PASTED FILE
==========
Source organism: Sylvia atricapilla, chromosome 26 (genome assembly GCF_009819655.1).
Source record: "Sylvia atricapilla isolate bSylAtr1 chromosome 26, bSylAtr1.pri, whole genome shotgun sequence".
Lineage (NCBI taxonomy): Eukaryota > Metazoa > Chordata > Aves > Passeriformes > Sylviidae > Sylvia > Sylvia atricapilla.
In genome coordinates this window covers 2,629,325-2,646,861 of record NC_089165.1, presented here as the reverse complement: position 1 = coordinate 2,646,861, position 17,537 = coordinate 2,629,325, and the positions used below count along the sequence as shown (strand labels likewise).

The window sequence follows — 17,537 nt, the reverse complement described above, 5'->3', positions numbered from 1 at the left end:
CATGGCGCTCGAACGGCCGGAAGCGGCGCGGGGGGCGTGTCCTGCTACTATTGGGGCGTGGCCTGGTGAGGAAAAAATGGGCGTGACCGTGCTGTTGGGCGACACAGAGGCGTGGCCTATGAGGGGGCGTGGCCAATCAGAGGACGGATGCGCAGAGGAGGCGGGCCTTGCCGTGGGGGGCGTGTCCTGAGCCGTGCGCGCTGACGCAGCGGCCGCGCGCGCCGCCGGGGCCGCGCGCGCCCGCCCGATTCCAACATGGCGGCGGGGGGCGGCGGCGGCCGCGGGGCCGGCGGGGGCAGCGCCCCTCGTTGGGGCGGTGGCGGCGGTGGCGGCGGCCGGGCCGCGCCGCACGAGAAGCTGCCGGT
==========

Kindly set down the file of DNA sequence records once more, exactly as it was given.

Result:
Source organism: Sylvia atricapilla, chromosome 26 (genome assembly GCF_009819655.1).
Source record: "Sylvia atricapilla isolate bSylAtr1 chromosome 26, bSylAtr1.pri, whole genome shotgun sequence".
Lineage (NCBI taxonomy): Eukaryota > Metazoa > Chordata > Aves > Passeriformes > Sylviidae > Sylvia > Sylvia atricapilla.
In genome coordinates this window covers 2,629,325-2,646,861 of record NC_089165.1, presented here as the reverse complement: position 1 = coordinate 2,646,861, position 17,537 = coordinate 2,629,325, and the positions used below count along the sequence as shown (strand labels likewise).

The window sequence follows — 17,537 nt, the reverse complement described above, 5'->3', positions numbered from 1 at the left end:
CATGGCGCTCGAACGGCCGGAAGCGGCGCGGGGGGCGTGTCCTGCTACTATTGGGGCGTGGCCTGGTGAGGAAAAAATGGGCGTGACCGTGCTGTTGGGCGACACAGAGGCGTGGCCTATGAGGGGGCGTGGCCAATCAGAGGACGGATGCGCAGAGGAGGCGGGCCTTGCCGTGGGGGGCGTGTCCTGAGCCGTGCGCGCTGACGCAGCGGCCGCGCGCGCCGCCGGGGCCGCGCGCGCCCGCCCGATTCCAACATGGCGGCGGGGGGCGGCGGCGGCCGCGGGGCCGGCGGGGGCAGCGCCCCTCGTTGGGGCGGTGGCGGCGGTGGCGGCGGCCGGGCCGCGCCGCACGAGAAGCTGCCGGT